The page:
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Less Salt Is Often Still Too Much

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Jan. 3, 2001 -- Almost fifty million people in the U.S. suffer from high blood pressure, and most everyone knows that blood pressure is related to sodium, or salt intake. So what's the latest news in the fight against high blood pressure?

Cutting back on salt helps lower blood pressure regardless of age, sex, race, or dietary patterns, according to a new study. This beneficial result occurred in people who ate a standard U.S. diet or an especially healthy diet designed to reduce blood pressure.

"This study has shown conclusively that in both individuals with hypertension, and those without hypertension, lower dietary sodium levels lower blood pressure," William M. Vollmer, PhD, tells WebMD. Vollmer is co-author of the study and a senior investigator at the Kaiser Permanente Center for Health Research in Portland, Ore.

The study, published in the Jan. 4, 2000 issue of The New England Journal of Medicine, looked at more than 400 people, 160 of whom had high blood pressure. For 14 weeks, all their food was provided by the researchers. Some ate a typical U.S. diet, while some ate what's called the DASH diet, or Dietary Approaches to Stop Hypertension. This diet is high in fruits, vegetables and low-fat dairy products, and includes whole grains, poultry fish and nuts. It limits red meat, sweets, and fats, especially saturated fat.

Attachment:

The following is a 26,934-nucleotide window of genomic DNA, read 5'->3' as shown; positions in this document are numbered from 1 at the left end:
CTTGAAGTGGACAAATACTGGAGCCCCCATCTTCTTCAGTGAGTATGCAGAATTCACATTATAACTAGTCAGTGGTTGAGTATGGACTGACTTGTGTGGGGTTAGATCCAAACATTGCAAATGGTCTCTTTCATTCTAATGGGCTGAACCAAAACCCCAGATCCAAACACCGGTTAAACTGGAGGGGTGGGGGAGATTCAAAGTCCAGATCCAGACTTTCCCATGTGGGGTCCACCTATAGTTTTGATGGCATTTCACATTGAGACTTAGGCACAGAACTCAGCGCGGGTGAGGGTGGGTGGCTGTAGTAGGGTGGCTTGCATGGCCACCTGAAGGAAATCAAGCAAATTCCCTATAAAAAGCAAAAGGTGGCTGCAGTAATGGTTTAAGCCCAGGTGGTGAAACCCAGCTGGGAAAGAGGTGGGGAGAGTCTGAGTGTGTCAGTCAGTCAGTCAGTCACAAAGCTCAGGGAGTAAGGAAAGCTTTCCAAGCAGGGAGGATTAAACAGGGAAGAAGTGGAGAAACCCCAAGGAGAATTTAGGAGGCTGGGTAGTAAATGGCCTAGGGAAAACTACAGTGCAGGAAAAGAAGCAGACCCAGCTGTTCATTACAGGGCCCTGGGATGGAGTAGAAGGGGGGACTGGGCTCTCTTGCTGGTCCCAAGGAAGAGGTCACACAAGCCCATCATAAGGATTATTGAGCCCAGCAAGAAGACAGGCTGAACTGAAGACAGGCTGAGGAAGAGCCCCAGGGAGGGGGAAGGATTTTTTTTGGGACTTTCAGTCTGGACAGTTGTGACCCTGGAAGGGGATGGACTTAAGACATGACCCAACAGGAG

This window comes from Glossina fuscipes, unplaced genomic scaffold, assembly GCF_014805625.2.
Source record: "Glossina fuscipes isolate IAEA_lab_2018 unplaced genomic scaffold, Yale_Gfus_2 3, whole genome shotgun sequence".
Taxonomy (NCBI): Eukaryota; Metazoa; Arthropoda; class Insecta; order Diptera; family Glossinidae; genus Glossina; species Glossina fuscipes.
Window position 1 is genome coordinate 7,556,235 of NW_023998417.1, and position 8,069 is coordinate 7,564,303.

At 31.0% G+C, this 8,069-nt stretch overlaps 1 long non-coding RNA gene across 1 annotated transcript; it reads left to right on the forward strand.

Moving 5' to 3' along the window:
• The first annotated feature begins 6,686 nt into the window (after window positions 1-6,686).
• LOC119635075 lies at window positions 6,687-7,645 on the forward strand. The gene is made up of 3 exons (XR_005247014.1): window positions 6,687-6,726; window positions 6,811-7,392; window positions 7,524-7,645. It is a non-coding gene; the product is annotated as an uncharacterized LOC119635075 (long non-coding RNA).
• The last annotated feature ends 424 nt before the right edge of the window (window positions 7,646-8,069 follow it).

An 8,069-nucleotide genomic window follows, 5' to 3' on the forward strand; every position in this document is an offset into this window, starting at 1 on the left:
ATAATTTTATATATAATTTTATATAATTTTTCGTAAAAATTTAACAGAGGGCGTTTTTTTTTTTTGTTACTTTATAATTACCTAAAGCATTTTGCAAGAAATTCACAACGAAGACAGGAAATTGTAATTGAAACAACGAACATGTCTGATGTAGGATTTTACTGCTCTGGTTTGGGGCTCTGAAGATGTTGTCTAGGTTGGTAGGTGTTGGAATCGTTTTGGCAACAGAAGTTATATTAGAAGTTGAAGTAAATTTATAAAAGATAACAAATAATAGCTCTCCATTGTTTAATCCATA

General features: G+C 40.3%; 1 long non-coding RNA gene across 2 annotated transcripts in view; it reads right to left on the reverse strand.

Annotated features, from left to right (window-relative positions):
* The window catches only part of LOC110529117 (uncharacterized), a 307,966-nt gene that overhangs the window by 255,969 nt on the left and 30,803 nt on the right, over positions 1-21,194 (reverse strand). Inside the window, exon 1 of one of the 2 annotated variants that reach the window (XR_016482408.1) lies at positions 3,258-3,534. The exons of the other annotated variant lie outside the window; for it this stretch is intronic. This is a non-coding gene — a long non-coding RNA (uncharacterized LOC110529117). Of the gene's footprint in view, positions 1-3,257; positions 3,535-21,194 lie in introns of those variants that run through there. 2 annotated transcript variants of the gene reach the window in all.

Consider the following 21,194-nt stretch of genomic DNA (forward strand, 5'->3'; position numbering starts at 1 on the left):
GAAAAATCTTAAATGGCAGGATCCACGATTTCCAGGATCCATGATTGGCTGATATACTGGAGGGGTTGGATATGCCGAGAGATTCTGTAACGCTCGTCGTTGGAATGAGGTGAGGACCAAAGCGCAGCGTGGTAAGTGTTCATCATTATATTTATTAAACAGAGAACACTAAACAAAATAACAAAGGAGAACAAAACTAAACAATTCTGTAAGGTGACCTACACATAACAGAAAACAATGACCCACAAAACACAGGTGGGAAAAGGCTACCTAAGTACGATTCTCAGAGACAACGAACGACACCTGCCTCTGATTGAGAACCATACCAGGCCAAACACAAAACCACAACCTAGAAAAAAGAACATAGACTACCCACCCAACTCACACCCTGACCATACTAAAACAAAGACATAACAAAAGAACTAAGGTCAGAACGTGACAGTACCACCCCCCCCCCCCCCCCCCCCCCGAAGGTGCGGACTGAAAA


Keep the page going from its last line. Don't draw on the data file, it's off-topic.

People in both groups ate a low level of salt for 30 days, a medium level for 30 days, and a higher level for 30 days. What was found for all groups -- women and men, those who had high blood pressure and those who didn't -- was that the lower the salt intake, the lower the blood pressure, which ultimately means fewer heart attacks and strokes down the road.

"We used to think only about a third of people were salt-sensitive, but this study shows that's not the case," Susan West, MD, tells WebMD. "It is very well done, very convincing. Salt restriction is definitely worthwhile. I suggest that all my patients should watch their sodium intake." West, who was not involved in the study, is an assistant clinical professor of medicine at Jefferson Medical College in Philadelphia.

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